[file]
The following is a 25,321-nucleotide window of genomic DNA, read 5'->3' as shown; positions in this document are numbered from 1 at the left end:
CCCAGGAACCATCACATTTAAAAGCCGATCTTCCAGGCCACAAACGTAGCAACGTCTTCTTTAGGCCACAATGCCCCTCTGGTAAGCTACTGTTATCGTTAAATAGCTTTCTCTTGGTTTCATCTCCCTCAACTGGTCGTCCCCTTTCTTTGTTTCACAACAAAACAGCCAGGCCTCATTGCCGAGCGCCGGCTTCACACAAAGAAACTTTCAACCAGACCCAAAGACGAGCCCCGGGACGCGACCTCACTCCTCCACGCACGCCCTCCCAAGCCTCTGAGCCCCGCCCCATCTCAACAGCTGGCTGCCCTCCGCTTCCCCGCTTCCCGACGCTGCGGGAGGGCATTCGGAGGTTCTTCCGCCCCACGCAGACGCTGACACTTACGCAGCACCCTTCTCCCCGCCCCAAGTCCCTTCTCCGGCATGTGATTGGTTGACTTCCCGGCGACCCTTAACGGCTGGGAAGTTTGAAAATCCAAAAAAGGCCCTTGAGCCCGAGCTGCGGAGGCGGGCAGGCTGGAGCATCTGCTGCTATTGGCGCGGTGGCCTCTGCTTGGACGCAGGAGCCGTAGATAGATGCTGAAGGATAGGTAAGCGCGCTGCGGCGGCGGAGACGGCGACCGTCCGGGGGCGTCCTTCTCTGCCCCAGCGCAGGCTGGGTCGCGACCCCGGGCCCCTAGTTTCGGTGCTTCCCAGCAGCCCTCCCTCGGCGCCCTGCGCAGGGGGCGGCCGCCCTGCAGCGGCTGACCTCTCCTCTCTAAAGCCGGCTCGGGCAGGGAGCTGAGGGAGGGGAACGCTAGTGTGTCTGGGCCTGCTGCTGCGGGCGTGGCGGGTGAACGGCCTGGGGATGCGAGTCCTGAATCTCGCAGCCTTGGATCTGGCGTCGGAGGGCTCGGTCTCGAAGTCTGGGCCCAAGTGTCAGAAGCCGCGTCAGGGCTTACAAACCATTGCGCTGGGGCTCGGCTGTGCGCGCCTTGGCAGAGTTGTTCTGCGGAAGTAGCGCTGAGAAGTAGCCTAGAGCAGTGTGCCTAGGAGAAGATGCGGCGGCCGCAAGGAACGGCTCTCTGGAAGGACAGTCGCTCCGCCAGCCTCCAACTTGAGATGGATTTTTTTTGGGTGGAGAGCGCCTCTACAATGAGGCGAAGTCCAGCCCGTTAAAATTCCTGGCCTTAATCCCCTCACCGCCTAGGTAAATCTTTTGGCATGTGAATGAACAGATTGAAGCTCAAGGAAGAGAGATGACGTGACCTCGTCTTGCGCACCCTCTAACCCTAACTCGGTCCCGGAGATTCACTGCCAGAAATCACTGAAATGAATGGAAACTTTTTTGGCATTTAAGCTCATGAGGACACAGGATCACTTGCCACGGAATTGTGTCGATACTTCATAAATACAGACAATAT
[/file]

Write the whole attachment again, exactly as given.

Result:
The following is a 25,321-nucleotide window of genomic DNA, read 5'->3' as shown; positions in this document are numbered from 1 at the left end:
CCCAGGAACCATCACATTTAAAAGCCGATCTTCCAGGCCACAAACGTAGCAACGTCTTCTTTAGGCCACAATGCCCCTCTGGTAAGCTACTGTTATCGTTAAATAGCTTTCTCTTGGTTTCATCTCCCTCAACTGGTCGTCCCCTTTCTTTGTTTCACAACAAAACAGCCAGGCCTCATTGCCGAGCGCCGGCTTCACACAAAGAAACTTTCAACCAGACCCAAAGACGAGCCCCGGGACGCGACCTCACTCCTCCACGCACGCCCTCCCAAGCCTCTGAGCCCCGCCCCATCTCAACAGCTGGCTGCCCTCCGCTTCCCCGCTTCCCGACGCTGCGGGAGGGCATTCGGAGGTTCTTCCGCCCCACGCAGACGCTGACACTTACGCAGCACCCTTCTCCCCGCCCCAAGTCCCTTCTCCGGCATGTGATTGGTTGACTTCCCGGCGACCCTTAACGGCTGGGAAGTTTGAAAATCCAAAAAAGGCCCTTGAGCCCGAGCTGCGGAGGCGGGCAGGCTGGAGCATCTGCTGCTATTGGCGCGGTGGCCTCTGCTTGGACGCAGGAGCCGTAGATAGATGCTGAAGGATAGGTAAGCGCGCTGCGGCGGCGGAGACGGCGACCGTCCGGGGGCGTCCTTCTCTGCCCCAGCGCAGGCTGGGTCGCGACCCCGGGCCCCTAGTTTCGGTGCTTCCCAGCAGCCCTCCCTCGGCGCCCTGCGCAGGGGGCGGCCGCCCTGCAGCGGCTGACCTCTCCTCTCTAAAGCCGGCTCGGGCAGGGAGCTGAGGGAGGGGAACGCTAGTGTGTCTGGGCCTGCTGCTGCGGGCGTGGCGGGTGAACGGCCTGGGGATGCGAGTCCTGAATCTCGCAGCCTTGGATCTGGCGTCGGAGGGCTCGGTCTCGAAGTCTGGGCCCAAGTGTCAGAAGCCGCGTCAGGGCTTACAAACCATTGCGCTGGGGCTCGGCTGTGCGCGCCTTGGCAGAGTTGTTCTGCGGAAGTAGCGCTGAGAAGTAGCCTAGAGCAGTGTGCCTAGGAGAAGATGCGGCGGCCGCAAGGAACGGCTCTCTGGAAGGACAGTCGCTCCGCCAGCCTCCAACTTGAGATGGATTTTTTTTGGGTGGAGAGCGCCTCTACAATGAGGCGAAGTCCAGCCCGTTAAAATTCCTGGCCTTAATCCCCTCACCGCCTAGGTAAATCTTTTGGCATGTGAATGAACAGATTGAAGCTCAAGGAAGAGAGATGACGTGACCTCGTCTTGCGCACCCTCTAACCCTAACTCGGTCCCGGAGATTCACTGCCAGAAATCACTGAAATGAATGGAAACTTTTTTGGCATTTAAGCTCATGAGGACACAGGATCACTTGCCACGGAATTGTGTCGATACTTCATAAATACAGACAATAT